One of the most difficult and often frustrating tasks I have to perform as a school principal is that of working with students who have high rates of absenteeism. Students miss school for all sorts of reasons, and many of those are beyond their control to overcome without some sort of intervention or assistance from someone, either the school or another adult.

In my New Hampshire community, the single biggest reason that keeps students with high rates of absenteeism from attending school can be attributed to anxiety and depression. Over the last decade, I have noticed a sharp rise in cases of anxiety and depression. I have a feeling I am not the only school principal who feels this way.

In a recent New York Times Magazine article, writer Benoit Denizet-Lewis asks the question, "Why are more American teenagers than ever suffering from severe anxiety?"

Throughout the article, Denizet-Lewis profiled the story of Jake, a University of North Carolina at Chapel Hill student who in 2015 at 17 suddenly discovered that his greatest fear of all — the fear of failure had caught up to him. Jake's parents described the day when Jake "ran 150 miles per hour into a brick wall," according to his mother.

Denizet-Lewis wrote, "He refused to go to school and curled up in the fetal position on the floor. 'I just can’t take it!' he screamed. 'You just don't understand!'"

Jake became frozen, unable to go to school for fear that people were judging him. His fear and anxiety translated to physical sickness stomach pains and migraines. His situation worsened, and two months later, he tried unsuccessfully to end his own life. Jake was hospitalized for a few days and released, but his downward spiral continued.

He had fallen into a vicious cycle where he was too anxious to go to school, but the more school he missed, the more anxious he got. His anxiety morphed into hopefulness, despair, and ultimately, depression. Does Jake's story sound familiar to you as an educator?

According to this 2017 Child Mind Institute report, depression and bipolar disorders affect 14 percent of teens age 13-17. Even more startling, anxiety disorders are considered the most common mental health disorder among teens, with nearly 1 in 3 teens meeting the criteria for an anxiety disorder by the age of 18. When breaking down this data by gender, girls have a depression rate that is nearly twice that of boys and are found to have anxiety disorders more often than boys.

Lastly, the Institute notes that depression and anxiety are on the rise. The report notes that the number of teens with depression is up 37 percent between 2005 and 2014, and high school students today have more anxiety symptoms and are twice as likely to see a mental health professional as teens in the 1980s.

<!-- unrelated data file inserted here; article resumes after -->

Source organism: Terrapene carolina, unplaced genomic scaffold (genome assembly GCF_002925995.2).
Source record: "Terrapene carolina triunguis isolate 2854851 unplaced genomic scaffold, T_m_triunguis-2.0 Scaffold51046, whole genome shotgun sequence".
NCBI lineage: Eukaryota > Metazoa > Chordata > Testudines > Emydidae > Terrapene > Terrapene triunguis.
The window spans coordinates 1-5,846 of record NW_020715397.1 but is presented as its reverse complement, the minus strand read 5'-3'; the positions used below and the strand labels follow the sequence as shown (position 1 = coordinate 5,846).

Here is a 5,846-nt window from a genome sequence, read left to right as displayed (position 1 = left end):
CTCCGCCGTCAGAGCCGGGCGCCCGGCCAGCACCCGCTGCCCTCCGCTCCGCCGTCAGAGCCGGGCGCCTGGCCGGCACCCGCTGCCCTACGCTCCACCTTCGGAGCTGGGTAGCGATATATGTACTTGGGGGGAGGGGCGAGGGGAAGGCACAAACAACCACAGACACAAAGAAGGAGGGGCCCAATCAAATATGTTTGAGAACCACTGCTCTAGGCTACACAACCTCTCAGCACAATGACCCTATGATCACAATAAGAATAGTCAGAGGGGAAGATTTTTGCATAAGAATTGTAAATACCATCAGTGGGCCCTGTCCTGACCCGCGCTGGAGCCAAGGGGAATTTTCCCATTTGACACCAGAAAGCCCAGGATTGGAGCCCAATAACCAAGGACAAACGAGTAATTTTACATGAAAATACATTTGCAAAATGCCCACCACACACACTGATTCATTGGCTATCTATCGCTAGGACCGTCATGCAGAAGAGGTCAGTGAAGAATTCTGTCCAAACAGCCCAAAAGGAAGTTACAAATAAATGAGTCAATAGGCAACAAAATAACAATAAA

It should come as no surprise that the prevalence of teens with suicidal thoughts is also on the rise. According to this recent Economist article, "Over the past decade, the number of American children and teenagers admitted to children's hospitals for reporting suicidal thoughts has more than doubled. Some have not received help in time; after declining for years, the suicide rate for 15-to-19-year-olds shot up between 2007 and 2015, increasing by 31 percent for boys and more than doubling for girls."

The article went on to suggest that psychologists are trying to understand the cause for this. There are a few theories. One suggests that the increase in violence and mass shootings is having an impact on teens.

Another theory connects the amount of time teens spend in front of screens and on social media as a cause. In this MultiBriefs Exclusive, I explored this topic in more detail by asking whether too much technology was a bad thing for kids.

This second theory seems to carry more weight. According to the Economist, "A big new study suggests a different explanation for teenage melancholy — the many hours young people spend staring at their phone screens. That might be having serious effects, especially on young girls."

The Economist article went on to state that "adolescents who spent more time on new media — using Snapchat, Facebook or Instagram on a smartphone, for instance — were more likely to agree with remarks such as: 'The future often seems hopeless,' or 'I feel that I can't do anything right.' Those who used screens less, spending time playing sport, doing homework or socializing with friends in person were less likely to report mental troubles."

If you know a child is suffering from anxiety, what are some suggestions you can give? The Anxiety and Depression Association of America offers these tips for parents:

  • Pay attention to your child's feelings.
  • Stay calm when your child becomes anxious about a situation or event.
  • Recognize and praise small accomplishments.
  • Don't punish mistakes or lack of progress.
  • Be flexible, but try to maintain a normal routine.
  • Modify expectations during stressful periods.
  • Plan for transitions. (For example, allow extra time in the morning if getting to school is difficult).

What else can schools do to help? One strategy I have found intriguing is to take the approach of embedding mindfulness practices and habits into classrooms. In this MultiBriefs Exclusive, I explored that topic in greater depth.

Students and adults of all ages can benefit from some explicit training and exposure to mindfulness as a way to reduce toxic stress and improve the health and well-being of the body, mind and soul, which I believe can ultimately lead to lower amounts of depression and anxiety over time.